Perry Friedman, easily one of the most popular poker players of this century, died Sunday at age 55 after a battle with pancreatic cancer.
Friedman was one of the founding members of the Tiltboys poker group and a math and computer genius. He earned his bachelor's and master's degrees from Stanford University, where he met Tiltboy colleagues Rafe Furst and Phil Gordon, among others.
Friedman had a great career at tech giant Oracle, but left the company to become the first employee at online poker startup Full Tilt Poker, specifically its software development arm Tiltware LLC. Both Gordon and Furst joined him and all three became partners in the company. However, he was not involved in the financial machinations that ultimately led to the company's demise and civil lawsuits against several Full Tilt executives. In fact, he, Gordon and Furst fought against the shady practices (although Furst was targeted by the Justice Department as a board member).
the life at the table, a guy everyone always liked to see
The Tiltboys, and in particular Friedman, Gordon and Furst, have made a name for themselves in the poker world both through their success at the table and their fun-loving nature. Friedman, in particular, was known as the life of the table, a guy everyone always liked to see, even if they knew he would probably take their chips.
Friedman's poker achievements included a WSOP bracelet in 2002, $1.1 million in live tournament winnings, and a two-decade WSOP winning streak from 2002 to 2023.
In a tweet, said Phil Hellmuth“Perry was a great guy in every way, always smiling, joking and infecting others with his infectious laugh.” He brought things like “lighted hats,” tuxedos and “sock puppets” to the table. He would release the sock puppet in the middle of his hand against you!”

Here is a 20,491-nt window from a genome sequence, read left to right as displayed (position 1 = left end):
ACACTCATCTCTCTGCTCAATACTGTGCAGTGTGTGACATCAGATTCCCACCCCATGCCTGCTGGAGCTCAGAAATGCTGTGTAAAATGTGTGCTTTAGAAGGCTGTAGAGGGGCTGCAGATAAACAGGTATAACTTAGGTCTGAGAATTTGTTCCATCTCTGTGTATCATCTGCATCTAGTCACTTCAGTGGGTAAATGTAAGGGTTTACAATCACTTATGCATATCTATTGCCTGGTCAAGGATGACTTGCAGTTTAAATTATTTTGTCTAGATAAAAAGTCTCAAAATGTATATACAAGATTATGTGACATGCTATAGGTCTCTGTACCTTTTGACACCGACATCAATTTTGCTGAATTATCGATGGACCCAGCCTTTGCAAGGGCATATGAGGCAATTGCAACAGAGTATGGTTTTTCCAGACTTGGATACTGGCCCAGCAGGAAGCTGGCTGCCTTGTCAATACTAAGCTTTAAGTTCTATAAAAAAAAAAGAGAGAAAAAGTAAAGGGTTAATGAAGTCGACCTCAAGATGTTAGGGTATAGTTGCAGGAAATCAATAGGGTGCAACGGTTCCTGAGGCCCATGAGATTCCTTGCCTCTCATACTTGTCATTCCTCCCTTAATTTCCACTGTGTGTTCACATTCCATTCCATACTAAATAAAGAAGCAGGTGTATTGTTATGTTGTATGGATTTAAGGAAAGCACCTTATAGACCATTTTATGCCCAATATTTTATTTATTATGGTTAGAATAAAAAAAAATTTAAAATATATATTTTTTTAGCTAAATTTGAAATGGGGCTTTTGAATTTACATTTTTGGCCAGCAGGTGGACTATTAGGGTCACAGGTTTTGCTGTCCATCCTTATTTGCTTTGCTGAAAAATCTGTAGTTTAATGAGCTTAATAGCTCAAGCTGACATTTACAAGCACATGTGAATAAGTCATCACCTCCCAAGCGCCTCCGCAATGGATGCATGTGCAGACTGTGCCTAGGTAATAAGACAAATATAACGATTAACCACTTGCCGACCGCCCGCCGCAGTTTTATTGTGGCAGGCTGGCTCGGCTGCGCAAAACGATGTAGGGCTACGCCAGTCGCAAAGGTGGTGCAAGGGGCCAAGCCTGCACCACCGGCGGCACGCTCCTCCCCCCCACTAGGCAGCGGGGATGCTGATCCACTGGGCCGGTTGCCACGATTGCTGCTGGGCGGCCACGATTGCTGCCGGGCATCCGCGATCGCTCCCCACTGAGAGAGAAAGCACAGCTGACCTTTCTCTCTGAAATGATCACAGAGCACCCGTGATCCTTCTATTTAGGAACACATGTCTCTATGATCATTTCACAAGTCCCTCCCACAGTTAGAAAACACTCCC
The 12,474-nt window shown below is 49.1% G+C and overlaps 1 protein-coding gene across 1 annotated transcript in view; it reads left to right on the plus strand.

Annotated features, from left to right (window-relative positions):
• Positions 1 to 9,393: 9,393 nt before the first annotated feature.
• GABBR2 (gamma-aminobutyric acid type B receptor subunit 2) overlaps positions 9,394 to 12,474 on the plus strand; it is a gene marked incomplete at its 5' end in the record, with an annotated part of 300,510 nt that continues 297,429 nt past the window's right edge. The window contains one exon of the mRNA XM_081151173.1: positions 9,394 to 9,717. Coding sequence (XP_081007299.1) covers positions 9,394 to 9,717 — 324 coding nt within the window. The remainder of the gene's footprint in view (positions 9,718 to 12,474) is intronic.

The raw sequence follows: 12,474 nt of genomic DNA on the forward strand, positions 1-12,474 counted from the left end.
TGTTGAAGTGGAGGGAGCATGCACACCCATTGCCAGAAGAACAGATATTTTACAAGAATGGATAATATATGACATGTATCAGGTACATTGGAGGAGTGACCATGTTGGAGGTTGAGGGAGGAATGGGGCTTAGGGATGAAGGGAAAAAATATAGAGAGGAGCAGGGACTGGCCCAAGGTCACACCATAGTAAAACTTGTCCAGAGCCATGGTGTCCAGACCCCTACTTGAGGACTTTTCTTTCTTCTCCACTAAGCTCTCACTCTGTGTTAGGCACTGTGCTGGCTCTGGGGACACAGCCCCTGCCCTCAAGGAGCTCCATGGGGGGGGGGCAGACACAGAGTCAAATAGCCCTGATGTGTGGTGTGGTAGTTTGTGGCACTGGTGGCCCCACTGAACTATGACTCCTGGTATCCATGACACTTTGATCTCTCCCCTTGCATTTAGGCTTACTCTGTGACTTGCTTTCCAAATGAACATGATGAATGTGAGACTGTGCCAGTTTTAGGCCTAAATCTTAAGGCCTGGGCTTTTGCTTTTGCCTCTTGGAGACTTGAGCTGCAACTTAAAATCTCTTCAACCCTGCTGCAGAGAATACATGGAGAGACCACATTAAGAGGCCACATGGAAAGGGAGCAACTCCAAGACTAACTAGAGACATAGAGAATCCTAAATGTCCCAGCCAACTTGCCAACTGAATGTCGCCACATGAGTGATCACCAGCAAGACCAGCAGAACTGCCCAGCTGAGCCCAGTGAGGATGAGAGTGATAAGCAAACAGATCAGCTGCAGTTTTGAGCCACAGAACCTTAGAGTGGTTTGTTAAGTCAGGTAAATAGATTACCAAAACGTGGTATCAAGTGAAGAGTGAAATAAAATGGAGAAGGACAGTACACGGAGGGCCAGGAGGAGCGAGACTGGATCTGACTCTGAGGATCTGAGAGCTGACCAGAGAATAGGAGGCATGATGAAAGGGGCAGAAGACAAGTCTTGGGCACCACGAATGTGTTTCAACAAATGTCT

Perry Friedman even convinced Hellmuth that rock, paper and scissors were skillful.
A good friend Cyan Banister wrote: “My dear friend Perry Friedman passed away last night and he was known for writing 'Obituperrys', which were often 'too soon', and humorous interpretations of the deceased.” I'll try one for to find him that fits who he was, but now I just say: Perry, it's your decision. Dying as an excuse not to take the next step? Classic.”
And with that, Banister posted a screenshot of their game “Words With Friends,” which will forever remain unfinished.
Poker pro Allen Kessler shared a message from Perry Friedman's father, a high school teacher. Among the effusive praise and general awe he felt for his son was this: “As a high school teacher, I attended more than 30 graduation ceremonies. I have never heard a more rousing cheer before or after a farewell speech than Perry’s.”
He later added: “Those who knew him immediately recognized that he was the funniest, kindest and most loving person they had ever met.”
A little personal note: When Full Tilt Poker launched, I was a total poker newbie and was excited about the chance to play at the same tables as famous pros. As it turned out, Perry Friedman was the first professional I ever sat with. We chatted a bit in a text box and he was very friendly – and that was just at a play money table!
Years later I wrote an article – I don't remember what it was about and can't find it – in which I told this little anecdote, a jump in time that no one but me would ever remember. Perry not only read it, but also sent me a message thanking me for the kind words. He was that kind of guy.
I, along with everyone at Poker News Daily, would like to extend my deepest condolences to the family and friends of Perry Friedman.
Photo credit: Facebook / Perry Friedman